Besides learning about hospitality from trial and error, we also were curious about whether or not God had any instructions for us in the Bible about being hospitable. Needless to say, we’ve done our homework on the subject of hospitality. That’s why I felt ready and able to write a book on it. I also felt driven to do so because I think hospitality is so important.

 

Come Lord Jesus FRONTBut now it’s done. After 1200 days, writing the book is no longer on my to-do list. How do I feel about that? Strange. I guess it’s the “empty nest syndrome.” My baby has left home. I went to Christmas Mountain again for a few days last week. That’s where I wrote a lot of the book over the last few years. It seemed strange not to feel that I had to focus all my attention on writing or revising the text yet one more time. The last version, number 13(!), is the last. The book – Come , Lord Jesus, Be Our Guest: Adventures in Hospitality – is finished.

So what’s next? I hope it’s not writing another book – at least not for a while. I have about 1200 books I want to read first. As British novelist Angela Carter said, “A book is simply the container of an idea – like a bottle; what is inside the book is what matters.” I guess that means I have about 1200 more ideas to explore. That’s the magic of books. They provide a means of exploring new ideas. Fortunately, now it’s time for me to do some more exploring. Maybe I’ll write another book later, when I can’t help it. I’ll let you know.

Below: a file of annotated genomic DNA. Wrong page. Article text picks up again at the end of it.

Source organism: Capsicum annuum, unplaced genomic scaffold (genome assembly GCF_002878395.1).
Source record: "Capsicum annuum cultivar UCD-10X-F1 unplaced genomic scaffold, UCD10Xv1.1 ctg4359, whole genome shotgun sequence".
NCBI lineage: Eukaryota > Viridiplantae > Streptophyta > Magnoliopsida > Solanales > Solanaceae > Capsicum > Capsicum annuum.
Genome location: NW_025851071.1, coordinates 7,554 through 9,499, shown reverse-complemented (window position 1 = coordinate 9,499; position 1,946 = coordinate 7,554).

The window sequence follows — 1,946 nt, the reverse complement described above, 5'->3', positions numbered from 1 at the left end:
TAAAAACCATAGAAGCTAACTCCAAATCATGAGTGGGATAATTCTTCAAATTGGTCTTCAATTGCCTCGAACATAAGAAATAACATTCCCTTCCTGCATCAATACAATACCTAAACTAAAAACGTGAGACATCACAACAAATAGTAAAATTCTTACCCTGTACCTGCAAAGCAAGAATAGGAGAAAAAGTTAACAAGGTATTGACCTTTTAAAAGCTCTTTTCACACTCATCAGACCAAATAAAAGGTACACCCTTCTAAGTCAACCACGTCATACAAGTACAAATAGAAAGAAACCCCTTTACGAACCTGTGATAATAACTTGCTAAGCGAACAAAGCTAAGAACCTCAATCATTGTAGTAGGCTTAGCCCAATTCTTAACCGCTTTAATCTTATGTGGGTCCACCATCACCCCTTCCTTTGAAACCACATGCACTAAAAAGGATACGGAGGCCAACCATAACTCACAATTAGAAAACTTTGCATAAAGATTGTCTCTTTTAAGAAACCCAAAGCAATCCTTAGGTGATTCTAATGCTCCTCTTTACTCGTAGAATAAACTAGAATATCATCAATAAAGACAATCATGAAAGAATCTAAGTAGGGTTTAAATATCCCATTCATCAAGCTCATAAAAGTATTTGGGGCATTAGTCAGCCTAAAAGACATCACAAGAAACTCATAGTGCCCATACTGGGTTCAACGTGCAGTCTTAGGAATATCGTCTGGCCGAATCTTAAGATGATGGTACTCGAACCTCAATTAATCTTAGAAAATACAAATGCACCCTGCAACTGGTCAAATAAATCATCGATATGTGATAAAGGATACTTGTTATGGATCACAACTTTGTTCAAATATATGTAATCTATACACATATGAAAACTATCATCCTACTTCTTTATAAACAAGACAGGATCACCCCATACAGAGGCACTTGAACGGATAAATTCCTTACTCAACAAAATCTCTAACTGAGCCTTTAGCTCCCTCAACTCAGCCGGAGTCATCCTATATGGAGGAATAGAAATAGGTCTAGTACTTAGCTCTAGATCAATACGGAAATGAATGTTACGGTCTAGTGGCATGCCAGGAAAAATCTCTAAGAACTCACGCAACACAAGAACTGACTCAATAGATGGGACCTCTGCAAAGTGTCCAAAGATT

?????????????

Time to explore some new ideas.

 

The 4 Best Books I’ve Read Recently

3 books and kindle on desktopI’m sitting with three books and my Kindle on my desk right now. Within the past few weeks I’ve finished reading the three books. The fourth book is on my Kindle. All four books are excellent, and I want to tell you about them. Maybe you’ll want to read them, too.

Over the past year or so, I’ve been so busy writing my own two books that I haven’t taken the time to read much. Now that my second book is at the publisher, I’m starting to catch up on all the books I’ve been wanting to read. Am I ever having a wonderful time!

First, A New Devotional